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Date of Award
Doctor of Philosophy (PhD)
ABSTRACT OF THE DISSERTATIONRational design and optimization of perovskite semiconductors by Arashdeep Singh Thind Doctor of Philosophy in Materials Science and Engineering Washington University in St. Louis, 2021 Professor Rohan Mishra, Chair
Lead-halide perovskites have emerged as a promising class of semiconductors for next-generation solar cells and optoelectronic devices. Since the report of the photovoltaic effect in 2009 in CH3NH3PbBr3 and CH3NH3PbI3, the power conversion efficiency of these perovskites has rapidly approached 25.2% from 3.8%. These perovskite semiconductors can be synthesized using low-cost solution-based techniques, unlike traditional semiconductors that require slow and expensive growth techniques to reduce the formation of defects. Furthermore, their electronic properties can be tuned easily by changing the cation or anion composition. However, these lead-halide perovskites suffer from poor thermodynamic and environmental stability that combined with the toxicity of lead make them unattractive for most commercial applications. In this thesis, we have addressed these challenges associated with lead-halide perovskites using a combination of first-principles density-functional theory (DFT) calculations and aberration-corrected scanning transmission electron microscopy (STEM). Firstly, we have used DFT calculations to understand the thermodynamic stability and electronic structure of various polymorphs of the prototypical lead-halide perovskite CH3NH3PbI3. We find that the experimental phases of CH3NH3PbI3 are thermodynamically unstable with positive formation enthalpy. Moreover, we find a novel layered hexagonal phase to be the ground state for CH3NH3PbI3. Secondly, we have used STEM and DFT to characterize extended defects in comparatively more stable CsPbBr3 and their effect on the electronic structure. We reveal the atomic and electronic structure of the two dominant planar defects: low-angle grain boundaries; and Ruddlesden-Popper planar faults. We find that the grain boundaries repel electrons and attract holes, similar to an n-p-n junction, and could help separate the electron-hole pairs in solar cells. Whereas, Ruddlesden-Popper planar faults serve as an effective electron and hole barrier and naturally binds two CsPbBr3 regions with a sharp interface, which could be utilized to impose strong quantum confinement in large nanocrystals. Unlike in conventional semiconductors, we show that neither of the planar faults observed in CsPbBr3 induce deep defect levels, but their Br-deficient counterparts do. This leads to a direct conclusion that Br or halide-rich synthesis is desirable for suppressing any deep defect levels in CsPbBr3 or lead-halide perovskites in general. Finally, we use a combination of high-throughput DFT calculations and materials informatics to search for novel and environmentally benign bismuth-based oxide perovskites as alternatives to lead-halide perovskites. We have predicted and successfully synthesized a novel bismuth-based perovskite semiconductor, KBaTeBiO6, which is a promising semiconductor for photovoltaic applications. KBaTeBiO6 has an experimental indirect band gap of 1.88 eV and shows excellent stability for over a year under ambient conditions. The calculated effective mass of the charge carriers for KBaTeBiO6 is comparable to the best-performing Bi-halide double perovskites. We further explore a diverse composition space of bismuth-based oxide perovskites to design stable and non-toxic semiconductors, with electronic properties optimized for various applications such as in solar cells, light-emitting diodes, and photocatalysts. In this thesis, we have shown that the discovery and optimization of inorganic bismuth-based perovskite oxide semiconductors can be accelerated by using a combination of high-throughput DFT calculations, materials informatics and characterization.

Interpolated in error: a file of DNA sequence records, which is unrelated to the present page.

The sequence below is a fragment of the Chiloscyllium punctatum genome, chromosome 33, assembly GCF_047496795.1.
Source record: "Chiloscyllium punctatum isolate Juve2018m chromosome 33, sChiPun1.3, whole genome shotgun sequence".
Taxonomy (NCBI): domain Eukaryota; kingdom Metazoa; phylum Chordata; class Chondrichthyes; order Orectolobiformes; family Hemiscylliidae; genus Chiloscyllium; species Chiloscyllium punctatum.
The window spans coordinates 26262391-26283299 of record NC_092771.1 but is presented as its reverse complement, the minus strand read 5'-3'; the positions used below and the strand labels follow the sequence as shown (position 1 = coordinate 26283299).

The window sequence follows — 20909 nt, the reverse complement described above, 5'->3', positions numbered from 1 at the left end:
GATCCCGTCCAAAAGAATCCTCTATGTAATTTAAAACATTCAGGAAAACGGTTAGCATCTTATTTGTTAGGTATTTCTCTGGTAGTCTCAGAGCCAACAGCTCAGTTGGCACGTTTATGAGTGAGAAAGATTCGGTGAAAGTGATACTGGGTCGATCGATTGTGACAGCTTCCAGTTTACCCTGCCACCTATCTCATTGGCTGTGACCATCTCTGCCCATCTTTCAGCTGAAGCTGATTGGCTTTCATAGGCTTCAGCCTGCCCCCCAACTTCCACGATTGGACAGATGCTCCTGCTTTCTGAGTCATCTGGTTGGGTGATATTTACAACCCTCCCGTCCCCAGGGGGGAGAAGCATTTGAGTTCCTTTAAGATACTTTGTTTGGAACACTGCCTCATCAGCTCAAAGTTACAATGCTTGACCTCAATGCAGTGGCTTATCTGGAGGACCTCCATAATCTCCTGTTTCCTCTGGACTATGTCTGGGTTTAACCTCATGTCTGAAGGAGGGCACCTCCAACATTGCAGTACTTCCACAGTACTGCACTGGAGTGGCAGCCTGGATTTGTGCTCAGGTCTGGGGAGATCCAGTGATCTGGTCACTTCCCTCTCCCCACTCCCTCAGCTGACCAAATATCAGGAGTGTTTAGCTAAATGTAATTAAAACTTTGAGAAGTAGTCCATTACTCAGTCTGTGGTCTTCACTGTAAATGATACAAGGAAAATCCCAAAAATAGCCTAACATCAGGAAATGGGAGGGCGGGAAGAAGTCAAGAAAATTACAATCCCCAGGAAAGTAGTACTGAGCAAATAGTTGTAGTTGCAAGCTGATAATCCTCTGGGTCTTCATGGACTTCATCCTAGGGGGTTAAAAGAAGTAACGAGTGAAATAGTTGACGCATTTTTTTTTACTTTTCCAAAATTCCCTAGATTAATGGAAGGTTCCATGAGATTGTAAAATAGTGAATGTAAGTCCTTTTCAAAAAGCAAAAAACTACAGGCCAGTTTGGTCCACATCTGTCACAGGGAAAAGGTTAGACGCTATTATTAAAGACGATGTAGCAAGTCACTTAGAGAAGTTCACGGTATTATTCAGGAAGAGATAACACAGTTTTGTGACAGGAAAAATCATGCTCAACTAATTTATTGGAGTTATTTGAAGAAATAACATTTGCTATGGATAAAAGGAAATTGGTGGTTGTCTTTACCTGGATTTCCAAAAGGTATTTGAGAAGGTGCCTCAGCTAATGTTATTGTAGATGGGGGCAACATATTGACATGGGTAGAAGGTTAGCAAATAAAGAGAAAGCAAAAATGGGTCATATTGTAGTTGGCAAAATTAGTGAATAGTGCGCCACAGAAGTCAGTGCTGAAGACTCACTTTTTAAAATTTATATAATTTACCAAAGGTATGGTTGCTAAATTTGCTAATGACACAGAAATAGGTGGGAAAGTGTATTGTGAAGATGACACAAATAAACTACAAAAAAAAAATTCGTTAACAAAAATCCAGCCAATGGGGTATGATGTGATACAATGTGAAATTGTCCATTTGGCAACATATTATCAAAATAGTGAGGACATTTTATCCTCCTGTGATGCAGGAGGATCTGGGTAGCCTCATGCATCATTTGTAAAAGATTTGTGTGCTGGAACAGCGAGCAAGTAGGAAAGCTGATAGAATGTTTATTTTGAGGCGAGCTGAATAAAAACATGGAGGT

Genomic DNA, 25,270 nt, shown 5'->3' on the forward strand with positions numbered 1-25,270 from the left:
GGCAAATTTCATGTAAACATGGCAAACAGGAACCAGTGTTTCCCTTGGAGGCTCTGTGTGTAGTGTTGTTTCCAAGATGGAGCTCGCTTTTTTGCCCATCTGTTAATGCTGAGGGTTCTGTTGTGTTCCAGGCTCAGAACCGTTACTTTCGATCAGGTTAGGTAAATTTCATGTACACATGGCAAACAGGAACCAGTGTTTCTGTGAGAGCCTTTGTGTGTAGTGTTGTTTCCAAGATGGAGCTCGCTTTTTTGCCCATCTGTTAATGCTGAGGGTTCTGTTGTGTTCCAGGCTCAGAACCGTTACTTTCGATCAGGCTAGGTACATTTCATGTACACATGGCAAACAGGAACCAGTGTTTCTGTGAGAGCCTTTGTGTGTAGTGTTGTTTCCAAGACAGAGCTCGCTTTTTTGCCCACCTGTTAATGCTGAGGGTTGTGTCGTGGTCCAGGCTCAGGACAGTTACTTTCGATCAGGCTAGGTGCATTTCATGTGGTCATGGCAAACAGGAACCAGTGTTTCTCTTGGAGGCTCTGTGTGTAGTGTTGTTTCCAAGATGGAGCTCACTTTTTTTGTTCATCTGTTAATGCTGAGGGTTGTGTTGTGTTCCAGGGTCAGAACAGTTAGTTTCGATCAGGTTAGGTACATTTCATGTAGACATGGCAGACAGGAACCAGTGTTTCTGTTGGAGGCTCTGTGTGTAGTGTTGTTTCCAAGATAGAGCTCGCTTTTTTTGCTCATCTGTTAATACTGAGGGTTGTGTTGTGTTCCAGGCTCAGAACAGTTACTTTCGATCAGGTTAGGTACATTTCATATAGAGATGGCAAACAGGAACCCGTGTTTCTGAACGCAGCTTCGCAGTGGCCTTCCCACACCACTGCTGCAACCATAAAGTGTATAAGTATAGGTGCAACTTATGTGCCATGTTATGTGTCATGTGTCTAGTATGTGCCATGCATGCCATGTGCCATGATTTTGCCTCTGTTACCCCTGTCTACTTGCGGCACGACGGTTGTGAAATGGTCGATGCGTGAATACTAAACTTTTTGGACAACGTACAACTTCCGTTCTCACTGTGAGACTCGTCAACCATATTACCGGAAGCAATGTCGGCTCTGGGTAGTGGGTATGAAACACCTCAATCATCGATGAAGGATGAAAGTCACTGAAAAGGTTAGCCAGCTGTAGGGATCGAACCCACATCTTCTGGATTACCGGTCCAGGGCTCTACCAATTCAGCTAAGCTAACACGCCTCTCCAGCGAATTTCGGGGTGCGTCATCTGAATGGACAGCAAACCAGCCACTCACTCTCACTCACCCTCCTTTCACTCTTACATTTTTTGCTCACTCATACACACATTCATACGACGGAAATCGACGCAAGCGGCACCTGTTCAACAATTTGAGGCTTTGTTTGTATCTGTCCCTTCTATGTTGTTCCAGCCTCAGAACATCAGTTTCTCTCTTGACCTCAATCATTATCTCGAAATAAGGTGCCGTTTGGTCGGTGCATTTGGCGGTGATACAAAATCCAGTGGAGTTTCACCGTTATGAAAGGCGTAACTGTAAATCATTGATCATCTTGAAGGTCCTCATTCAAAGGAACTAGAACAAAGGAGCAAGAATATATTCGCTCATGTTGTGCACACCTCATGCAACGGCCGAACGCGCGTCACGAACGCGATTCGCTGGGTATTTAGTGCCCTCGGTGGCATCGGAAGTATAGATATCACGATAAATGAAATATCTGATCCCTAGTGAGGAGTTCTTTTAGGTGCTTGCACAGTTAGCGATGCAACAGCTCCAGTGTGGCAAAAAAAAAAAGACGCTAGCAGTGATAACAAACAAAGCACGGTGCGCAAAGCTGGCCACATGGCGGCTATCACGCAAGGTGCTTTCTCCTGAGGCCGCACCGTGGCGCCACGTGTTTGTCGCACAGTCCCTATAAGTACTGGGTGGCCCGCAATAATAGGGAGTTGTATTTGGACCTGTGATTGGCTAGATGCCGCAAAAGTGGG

Katharine M. Flores, Bryce Sadtler, Pratim Biswas, Philip Skemer,
Available for download on Thursday, May 21, 2026